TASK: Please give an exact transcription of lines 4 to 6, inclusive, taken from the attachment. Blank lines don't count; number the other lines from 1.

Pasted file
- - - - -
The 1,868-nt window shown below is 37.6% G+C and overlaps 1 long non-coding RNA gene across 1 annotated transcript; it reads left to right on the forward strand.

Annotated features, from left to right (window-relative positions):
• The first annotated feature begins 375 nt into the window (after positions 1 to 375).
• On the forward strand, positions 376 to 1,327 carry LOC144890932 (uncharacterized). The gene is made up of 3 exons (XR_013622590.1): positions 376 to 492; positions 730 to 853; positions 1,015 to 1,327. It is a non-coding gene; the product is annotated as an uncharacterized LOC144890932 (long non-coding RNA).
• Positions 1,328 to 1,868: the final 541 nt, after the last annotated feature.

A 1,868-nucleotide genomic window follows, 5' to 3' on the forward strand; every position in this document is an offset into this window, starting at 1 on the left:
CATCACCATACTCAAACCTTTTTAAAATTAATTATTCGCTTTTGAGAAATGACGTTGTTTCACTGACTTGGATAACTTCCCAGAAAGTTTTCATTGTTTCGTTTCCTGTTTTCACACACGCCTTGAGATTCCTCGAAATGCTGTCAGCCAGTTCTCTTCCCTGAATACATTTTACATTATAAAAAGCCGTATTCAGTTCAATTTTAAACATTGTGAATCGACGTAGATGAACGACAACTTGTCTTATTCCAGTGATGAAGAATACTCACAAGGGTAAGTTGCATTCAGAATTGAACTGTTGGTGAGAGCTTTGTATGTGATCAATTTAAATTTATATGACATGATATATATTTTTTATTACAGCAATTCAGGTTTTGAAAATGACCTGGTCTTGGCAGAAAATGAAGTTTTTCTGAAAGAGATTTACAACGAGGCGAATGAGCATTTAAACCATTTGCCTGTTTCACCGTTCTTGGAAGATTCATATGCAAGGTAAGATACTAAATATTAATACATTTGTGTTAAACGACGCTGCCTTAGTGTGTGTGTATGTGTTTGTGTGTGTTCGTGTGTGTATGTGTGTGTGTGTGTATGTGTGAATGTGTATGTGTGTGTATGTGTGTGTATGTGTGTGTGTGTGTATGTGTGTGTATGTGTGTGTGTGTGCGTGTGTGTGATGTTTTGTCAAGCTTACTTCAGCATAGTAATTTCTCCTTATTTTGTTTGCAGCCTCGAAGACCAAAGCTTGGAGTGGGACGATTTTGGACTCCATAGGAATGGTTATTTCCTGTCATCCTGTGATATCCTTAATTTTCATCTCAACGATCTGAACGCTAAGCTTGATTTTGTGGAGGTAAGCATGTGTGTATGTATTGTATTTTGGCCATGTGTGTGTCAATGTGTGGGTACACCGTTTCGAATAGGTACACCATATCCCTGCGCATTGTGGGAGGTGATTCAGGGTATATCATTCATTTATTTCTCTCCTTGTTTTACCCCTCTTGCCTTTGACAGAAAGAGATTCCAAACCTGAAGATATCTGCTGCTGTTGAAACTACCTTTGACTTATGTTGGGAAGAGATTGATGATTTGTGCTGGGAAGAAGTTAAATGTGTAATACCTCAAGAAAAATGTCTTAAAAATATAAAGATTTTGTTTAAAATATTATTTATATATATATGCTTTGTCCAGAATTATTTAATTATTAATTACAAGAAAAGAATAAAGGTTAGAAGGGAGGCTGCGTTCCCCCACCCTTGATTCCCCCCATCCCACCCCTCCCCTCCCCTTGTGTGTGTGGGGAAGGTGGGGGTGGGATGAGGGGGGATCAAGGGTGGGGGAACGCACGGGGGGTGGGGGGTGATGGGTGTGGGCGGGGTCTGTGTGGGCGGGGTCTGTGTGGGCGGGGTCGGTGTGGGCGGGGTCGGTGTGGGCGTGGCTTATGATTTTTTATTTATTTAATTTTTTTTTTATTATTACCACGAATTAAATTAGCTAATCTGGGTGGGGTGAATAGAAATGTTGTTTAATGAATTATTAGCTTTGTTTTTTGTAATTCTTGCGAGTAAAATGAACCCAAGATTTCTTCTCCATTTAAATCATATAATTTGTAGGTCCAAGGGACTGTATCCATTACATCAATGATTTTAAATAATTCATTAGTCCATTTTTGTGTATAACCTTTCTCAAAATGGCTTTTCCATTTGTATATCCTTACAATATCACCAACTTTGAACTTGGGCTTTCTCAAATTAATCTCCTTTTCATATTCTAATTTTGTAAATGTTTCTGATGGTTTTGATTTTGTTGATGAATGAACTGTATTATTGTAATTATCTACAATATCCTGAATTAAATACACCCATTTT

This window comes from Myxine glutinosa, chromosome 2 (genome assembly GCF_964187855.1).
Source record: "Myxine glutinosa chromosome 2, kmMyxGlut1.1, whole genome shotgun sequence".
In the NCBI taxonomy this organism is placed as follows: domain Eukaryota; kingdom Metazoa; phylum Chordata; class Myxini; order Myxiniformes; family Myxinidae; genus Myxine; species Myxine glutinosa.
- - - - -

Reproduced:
• On the forward strand, positions 376 to 1,327 carry LOC144890932 (uncharacterized). The gene is made up of 3 exons (XR_013622590.1): positions 376 to 492; positions 730 to 853; positions 1,015 to 1,327. It is a non-coding gene; the product is annotated as an uncharacterized LOC144890932 (long non-coding RNA).
• Positions 1,328 to 1,868: the final 541 nt, after the last annotated feature.

A 1,868-nucleotide genomic window follows, 5' to 3' on the forward strand; every position in this document is an offset into this window, starting at 1 on the left: